Racism is an ulcerated ostrich, or a crenulated werewolf, perhaps an infected tourniquet or an awkward viper – Will Alexander
For nonwestern countries, outside of the Atlantic project, achieving mass human rights can only be a global solidarity effort and Haiti’s economy and state today is proof of this; what Haiti dreamed and dreams of can only come from internationalism. As Robin Blackburn notes in his book The American Crucible and in many essays, the Haitian revolution realized or actualized for black people what was just intended to be enlightenment human rights language, as in the Universal Declaration of Human Rights. It is important to note this and that the intention of human rights language during the enlightenment; neither the Declaration of Human Rights nor the American Constitution intended to create an equal human community or ensure equality in human community for black people, despite their language. Instead, both were an attempt to lay the ground for bourgeois governance of national production in temporary coalition with fiery democratic masses to end feudal modes of production and the bourgeois’s place in feudal society.
It was not until the 1960’s and the Western interest in “Third World” politics that achieving human rights for all including the self-determination of black people became a westerner ambition. This was the time of Fidel Castro, Frantz Fanon, Che Guevara, etc, before the time when Jimmy Carter and Bill Clinton internationalism claimed to be building an international human community. This was also the time of many insurrectional community groups, etc, attempting to guide the west, such as the SDS, etc. This was the time that came with the birth of third world project, Bandung, and eventually the non-aligned movement, alongside the long antiwar movement and communist and socialist activism and organizing in the west. The anti-vietnam movement mustered genuine western interest in human community. This was before neo-liberalism and this project failed. Haiti found no friends in this project, given that in the 60’s, during the heyday of the postcolonial movement, it was being dictated by Francois Duvalier, Papa Doc.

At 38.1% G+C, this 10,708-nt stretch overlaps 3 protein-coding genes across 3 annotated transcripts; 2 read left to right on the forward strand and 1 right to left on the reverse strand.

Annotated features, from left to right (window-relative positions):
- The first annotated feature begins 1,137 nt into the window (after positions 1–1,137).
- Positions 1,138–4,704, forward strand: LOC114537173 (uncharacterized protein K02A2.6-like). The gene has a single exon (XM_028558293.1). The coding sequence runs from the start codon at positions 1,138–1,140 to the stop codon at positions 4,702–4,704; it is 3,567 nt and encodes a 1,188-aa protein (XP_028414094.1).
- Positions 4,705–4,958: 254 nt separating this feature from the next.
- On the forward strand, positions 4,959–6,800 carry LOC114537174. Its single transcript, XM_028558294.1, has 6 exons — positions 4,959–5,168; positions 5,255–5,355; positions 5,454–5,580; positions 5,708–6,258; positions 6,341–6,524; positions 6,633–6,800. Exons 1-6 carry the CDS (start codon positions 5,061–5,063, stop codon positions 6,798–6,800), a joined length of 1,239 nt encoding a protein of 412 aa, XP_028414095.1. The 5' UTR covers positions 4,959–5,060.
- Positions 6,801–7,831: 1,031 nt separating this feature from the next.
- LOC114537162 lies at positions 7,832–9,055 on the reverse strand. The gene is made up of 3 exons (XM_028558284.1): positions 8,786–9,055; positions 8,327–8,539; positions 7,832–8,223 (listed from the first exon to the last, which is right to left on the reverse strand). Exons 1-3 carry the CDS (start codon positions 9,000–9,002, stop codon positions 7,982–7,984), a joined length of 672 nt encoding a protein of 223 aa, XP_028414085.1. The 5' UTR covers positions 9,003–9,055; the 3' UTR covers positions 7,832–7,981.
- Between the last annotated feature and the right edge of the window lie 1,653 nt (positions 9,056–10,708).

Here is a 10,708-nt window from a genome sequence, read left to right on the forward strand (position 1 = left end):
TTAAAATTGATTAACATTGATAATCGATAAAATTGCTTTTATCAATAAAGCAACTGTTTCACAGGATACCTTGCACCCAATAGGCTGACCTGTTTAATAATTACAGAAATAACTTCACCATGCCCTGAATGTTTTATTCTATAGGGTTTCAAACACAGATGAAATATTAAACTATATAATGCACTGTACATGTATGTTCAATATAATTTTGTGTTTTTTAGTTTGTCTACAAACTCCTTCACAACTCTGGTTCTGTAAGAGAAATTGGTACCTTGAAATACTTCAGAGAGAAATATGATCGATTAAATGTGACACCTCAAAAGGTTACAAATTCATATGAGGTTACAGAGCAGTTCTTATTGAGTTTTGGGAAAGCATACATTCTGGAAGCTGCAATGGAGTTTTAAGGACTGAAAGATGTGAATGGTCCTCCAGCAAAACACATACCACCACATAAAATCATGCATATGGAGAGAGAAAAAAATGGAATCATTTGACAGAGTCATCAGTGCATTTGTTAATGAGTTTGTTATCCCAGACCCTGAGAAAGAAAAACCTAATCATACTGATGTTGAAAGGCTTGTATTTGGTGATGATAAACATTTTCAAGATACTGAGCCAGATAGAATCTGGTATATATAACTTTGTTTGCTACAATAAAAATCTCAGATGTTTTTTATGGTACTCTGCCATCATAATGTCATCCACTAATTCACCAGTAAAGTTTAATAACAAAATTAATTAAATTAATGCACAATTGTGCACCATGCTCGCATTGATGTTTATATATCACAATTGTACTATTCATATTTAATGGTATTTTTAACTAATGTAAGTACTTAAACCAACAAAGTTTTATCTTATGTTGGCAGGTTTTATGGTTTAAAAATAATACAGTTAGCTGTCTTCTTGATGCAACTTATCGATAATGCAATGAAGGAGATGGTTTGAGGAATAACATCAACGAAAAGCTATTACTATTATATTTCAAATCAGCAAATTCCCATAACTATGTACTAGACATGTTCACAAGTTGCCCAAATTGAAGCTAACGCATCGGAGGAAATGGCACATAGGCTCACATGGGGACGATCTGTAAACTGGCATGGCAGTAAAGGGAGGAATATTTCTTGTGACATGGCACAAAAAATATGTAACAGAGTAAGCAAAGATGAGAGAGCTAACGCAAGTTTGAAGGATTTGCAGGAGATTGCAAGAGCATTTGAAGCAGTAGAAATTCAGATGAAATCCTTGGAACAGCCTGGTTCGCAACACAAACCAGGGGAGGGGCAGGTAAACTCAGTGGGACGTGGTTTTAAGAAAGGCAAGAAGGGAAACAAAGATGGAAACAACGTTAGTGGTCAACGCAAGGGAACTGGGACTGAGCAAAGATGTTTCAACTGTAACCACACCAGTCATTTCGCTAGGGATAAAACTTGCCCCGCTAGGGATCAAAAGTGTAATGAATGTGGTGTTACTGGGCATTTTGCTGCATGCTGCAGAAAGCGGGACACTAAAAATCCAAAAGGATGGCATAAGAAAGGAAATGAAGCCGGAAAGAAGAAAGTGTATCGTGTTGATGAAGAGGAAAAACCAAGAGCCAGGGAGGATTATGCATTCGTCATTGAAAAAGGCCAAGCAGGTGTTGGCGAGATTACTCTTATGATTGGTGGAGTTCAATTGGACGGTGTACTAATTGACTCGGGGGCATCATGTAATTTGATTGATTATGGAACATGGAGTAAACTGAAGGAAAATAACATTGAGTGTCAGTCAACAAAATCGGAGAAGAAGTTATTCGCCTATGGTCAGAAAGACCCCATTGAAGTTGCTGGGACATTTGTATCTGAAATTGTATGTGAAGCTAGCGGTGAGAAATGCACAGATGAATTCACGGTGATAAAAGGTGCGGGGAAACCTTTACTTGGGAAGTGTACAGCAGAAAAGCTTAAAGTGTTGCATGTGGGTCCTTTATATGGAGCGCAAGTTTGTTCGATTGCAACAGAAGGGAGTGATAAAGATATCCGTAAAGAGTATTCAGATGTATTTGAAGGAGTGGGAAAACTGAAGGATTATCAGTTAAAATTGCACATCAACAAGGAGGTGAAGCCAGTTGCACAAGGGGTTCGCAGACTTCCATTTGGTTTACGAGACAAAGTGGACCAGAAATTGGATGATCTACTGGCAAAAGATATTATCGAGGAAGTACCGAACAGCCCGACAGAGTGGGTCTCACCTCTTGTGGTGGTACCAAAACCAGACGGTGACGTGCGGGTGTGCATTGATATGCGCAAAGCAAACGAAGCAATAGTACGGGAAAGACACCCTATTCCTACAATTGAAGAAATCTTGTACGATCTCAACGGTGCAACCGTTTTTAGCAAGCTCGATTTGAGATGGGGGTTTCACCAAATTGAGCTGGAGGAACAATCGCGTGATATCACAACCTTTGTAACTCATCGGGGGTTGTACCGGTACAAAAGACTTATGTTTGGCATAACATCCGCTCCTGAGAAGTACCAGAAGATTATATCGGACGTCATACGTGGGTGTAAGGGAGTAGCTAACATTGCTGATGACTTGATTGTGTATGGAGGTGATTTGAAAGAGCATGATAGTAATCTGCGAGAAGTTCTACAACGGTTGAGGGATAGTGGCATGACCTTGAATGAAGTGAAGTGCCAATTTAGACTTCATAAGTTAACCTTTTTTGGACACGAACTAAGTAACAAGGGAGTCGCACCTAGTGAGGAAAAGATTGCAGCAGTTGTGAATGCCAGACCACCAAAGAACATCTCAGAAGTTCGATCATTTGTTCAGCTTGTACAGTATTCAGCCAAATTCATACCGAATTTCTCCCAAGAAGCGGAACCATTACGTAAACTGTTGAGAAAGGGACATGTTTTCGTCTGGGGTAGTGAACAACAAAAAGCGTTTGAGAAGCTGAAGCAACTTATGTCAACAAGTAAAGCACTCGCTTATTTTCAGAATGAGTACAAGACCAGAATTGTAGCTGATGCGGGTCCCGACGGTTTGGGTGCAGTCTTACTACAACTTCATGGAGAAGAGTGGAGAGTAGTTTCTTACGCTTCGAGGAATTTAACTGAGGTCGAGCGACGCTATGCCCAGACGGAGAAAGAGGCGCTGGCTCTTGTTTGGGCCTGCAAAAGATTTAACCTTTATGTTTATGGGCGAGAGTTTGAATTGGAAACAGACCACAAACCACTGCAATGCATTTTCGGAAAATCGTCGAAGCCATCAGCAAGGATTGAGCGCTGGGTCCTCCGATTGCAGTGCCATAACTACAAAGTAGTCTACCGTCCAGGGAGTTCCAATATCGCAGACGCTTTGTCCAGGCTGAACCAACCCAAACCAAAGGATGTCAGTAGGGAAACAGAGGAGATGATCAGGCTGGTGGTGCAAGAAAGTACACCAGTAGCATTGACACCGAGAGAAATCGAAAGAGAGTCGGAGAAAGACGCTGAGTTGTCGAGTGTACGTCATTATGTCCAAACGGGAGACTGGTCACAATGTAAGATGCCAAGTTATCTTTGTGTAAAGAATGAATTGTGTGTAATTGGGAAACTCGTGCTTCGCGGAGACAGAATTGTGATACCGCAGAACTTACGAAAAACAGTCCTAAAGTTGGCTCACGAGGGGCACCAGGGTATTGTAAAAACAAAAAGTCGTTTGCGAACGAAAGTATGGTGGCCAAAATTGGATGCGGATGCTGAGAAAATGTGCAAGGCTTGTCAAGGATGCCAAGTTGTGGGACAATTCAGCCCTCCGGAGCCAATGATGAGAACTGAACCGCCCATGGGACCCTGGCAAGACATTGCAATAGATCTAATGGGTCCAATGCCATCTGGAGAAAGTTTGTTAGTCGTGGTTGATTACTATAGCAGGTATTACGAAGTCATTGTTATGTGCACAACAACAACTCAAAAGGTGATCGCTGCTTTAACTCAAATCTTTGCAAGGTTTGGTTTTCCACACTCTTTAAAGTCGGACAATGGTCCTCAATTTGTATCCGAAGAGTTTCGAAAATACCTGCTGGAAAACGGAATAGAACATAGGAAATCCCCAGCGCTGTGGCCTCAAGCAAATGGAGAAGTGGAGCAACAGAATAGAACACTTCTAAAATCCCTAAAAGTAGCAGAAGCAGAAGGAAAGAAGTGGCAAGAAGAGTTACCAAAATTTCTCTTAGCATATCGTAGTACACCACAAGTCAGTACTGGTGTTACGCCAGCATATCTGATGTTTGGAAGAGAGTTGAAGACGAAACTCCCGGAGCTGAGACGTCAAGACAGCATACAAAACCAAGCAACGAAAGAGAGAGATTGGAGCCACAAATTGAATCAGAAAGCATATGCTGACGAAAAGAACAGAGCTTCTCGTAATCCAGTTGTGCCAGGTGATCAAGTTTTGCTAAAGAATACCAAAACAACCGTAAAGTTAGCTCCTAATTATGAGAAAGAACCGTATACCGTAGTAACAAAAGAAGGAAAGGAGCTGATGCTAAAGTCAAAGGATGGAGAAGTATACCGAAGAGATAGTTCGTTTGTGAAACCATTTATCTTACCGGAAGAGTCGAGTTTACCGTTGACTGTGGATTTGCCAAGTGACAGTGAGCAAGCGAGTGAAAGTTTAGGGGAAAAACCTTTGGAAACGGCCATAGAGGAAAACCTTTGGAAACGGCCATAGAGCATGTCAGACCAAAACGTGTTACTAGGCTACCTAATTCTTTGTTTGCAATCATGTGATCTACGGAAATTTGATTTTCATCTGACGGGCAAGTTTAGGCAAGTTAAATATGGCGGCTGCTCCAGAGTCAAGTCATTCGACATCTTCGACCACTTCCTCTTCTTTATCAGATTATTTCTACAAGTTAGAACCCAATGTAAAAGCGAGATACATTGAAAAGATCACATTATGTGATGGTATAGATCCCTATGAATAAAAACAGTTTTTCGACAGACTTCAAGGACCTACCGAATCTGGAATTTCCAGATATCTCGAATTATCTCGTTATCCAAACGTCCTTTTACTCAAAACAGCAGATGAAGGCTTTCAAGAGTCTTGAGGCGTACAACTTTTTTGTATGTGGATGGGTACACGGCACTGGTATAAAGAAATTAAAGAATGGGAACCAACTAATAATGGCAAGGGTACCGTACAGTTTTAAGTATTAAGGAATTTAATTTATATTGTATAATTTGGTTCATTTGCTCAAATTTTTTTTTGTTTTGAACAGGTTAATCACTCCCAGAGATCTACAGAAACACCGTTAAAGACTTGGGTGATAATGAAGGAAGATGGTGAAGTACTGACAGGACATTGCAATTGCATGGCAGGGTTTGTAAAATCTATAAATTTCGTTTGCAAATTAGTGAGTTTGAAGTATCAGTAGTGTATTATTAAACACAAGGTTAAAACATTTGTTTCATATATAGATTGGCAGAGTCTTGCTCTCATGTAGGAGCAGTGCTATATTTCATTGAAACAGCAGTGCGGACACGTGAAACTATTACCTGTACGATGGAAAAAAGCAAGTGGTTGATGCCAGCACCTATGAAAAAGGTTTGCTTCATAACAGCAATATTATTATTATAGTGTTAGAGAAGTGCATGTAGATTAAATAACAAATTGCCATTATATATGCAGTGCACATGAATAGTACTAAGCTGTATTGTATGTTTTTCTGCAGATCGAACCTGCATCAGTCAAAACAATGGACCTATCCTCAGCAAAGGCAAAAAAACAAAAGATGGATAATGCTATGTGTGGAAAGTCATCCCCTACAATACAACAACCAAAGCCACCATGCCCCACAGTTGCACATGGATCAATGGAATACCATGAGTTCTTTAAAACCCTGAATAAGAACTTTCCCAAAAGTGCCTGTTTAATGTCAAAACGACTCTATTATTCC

The West, though not all of it thanks to the work of activist westerners, for the most has worked with Haitian elites to suppress Haitians. In the 1990’s, when Jean Bertrand Aristide came to power, previous Presidents had already started participating in the global neo-liberal project, to the point where Haiti was a large benefitted of foreign aid because of this. They had begun killing national agricultural productions and opening the borders to massive imports. It was the beginning of contemporary Haitian poverty. Add to this the fact that Bill Clinton’s human rights internationalism, bubble gum neoliberalism, was popular in the US. Aristide did not have the global conditions to work with to effect change because there was no willingness by the hyperpower USA to build this human community.
Instead, scarcity, illiteracy, and other important factors have led to a tragic contemporary society. The main reasons for this scarcity being the marginalization of Haiti by the industrial world and neo-colonial mentalities of Haitian business, religious, and intellectual elites.
As Robin Blackburn notes in his book The American Crucible, Haitian life “comprises echoes of a pre-capitalist past and the memorable refusal of the first globalization”. Though capitalism, or shall we say proto-capitalism exists in Haiti in the form of very oppressive factories, this “memorable refusal of the first globalization” is the foundation of a state of affairs without the resources to see Haitian prosperity through. The memorable refusal of the first globalization has produced politics that have neither led to an economic system nor a legal system, a public health system, a public education system, etc that can be considered humane. This is why Haitians are once again in the streets.